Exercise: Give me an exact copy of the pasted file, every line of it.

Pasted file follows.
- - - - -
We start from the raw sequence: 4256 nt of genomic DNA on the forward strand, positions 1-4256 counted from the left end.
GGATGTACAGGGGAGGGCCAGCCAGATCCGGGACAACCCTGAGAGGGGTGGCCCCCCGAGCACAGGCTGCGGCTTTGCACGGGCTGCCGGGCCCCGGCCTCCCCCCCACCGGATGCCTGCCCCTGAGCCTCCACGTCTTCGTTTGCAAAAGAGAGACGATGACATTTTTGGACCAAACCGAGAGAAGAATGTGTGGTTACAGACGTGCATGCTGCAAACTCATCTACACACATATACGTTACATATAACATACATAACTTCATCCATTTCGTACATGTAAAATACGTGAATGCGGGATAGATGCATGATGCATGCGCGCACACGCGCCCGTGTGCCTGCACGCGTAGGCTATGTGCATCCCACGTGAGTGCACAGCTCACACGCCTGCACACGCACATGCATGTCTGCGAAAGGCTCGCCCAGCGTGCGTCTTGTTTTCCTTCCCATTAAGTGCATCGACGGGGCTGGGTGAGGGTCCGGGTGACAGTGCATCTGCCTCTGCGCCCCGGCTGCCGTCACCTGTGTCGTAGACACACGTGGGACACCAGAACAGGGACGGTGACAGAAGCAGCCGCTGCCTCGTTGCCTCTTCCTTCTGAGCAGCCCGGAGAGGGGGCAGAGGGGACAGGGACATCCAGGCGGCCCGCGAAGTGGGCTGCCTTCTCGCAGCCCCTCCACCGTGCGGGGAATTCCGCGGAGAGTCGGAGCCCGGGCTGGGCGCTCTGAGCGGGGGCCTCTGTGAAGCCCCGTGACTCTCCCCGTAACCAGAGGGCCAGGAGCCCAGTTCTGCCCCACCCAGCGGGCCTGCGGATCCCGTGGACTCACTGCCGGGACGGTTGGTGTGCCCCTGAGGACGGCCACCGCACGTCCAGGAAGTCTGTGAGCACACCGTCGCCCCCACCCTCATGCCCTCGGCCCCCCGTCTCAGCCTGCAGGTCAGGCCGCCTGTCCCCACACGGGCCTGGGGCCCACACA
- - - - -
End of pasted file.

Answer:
We start from the raw sequence: 4256 nt of genomic DNA on the forward strand, positions 1-4256 counted from the left end.
GGATGTACAGGGGAGGGCCAGCCAGATCCGGGACAACCCTGAGAGGGGTGGCCCCCCGAGCACAGGCTGCGGCTTTGCACGGGCTGCCGGGCCCCGGCCTCCCCCCCACCGGATGCCTGCCCCTGAGCCTCCACGTCTTCGTTTGCAAAAGAGAGACGATGACATTTTTGGACCAAACCGAGAGAAGAATGTGTGGTTACAGACGTGCATGCTGCAAACTCATCTACACACATATACGTTACATATAACATACATAACTTCATCCATTTCGTACATGTAAAATACGTGAATGCGGGATAGATGCATGATGCATGCGCGCACACGCGCCCGTGTGCCTGCACGCGTAGGCTATGTGCATCCCACGTGAGTGCACAGCTCACACGCCTGCACACGCACATGCATGTCTGCGAAAGGCTCGCCCAGCGTGCGTCTTGTTTTCCTTCCCATTAAGTGCATCGACGGGGCTGGGTGAGGGTCCGGGTGACAGTGCATCTGCCTCTGCGCCCCGGCTGCCGTCACCTGTGTCGTAGACACACGTGGGACACCAGAACAGGGACGGTGACAGAAGCAGCCGCTGCCTCGTTGCCTCTTCCTTCTGAGCAGCCCGGAGAGGGGGCAGAGGGGACAGGGACATCCAGGCGGCCCGCGAAGTGGGCTGCCTTCTCGCAGCCCCTCCACCGTGCGGGGAATTCCGCGGAGAGTCGGAGCCCGGGCTGGGCGCTCTGAGCGGGGGCCTCTGTGAAGCCCCGTGACTCTCCCCGTAACCAGAGGGCCAGGAGCCCAGTTCTGCCCCACCCAGCGGGCCTGCGGATCCCGTGGACTCACTGCCGGGACGGTTGGTGTGCCCCTGAGGACGGCCACCGCACGTCCAGGAAGTCTGTGAGCACACCGTCGCCCCCACCCTCATGCCCTCGGCCCCCCGTCTCAGCCTGCAGGTCAGGCCGCCTGTCCCCACACGGGCCTGGGGCCCACACA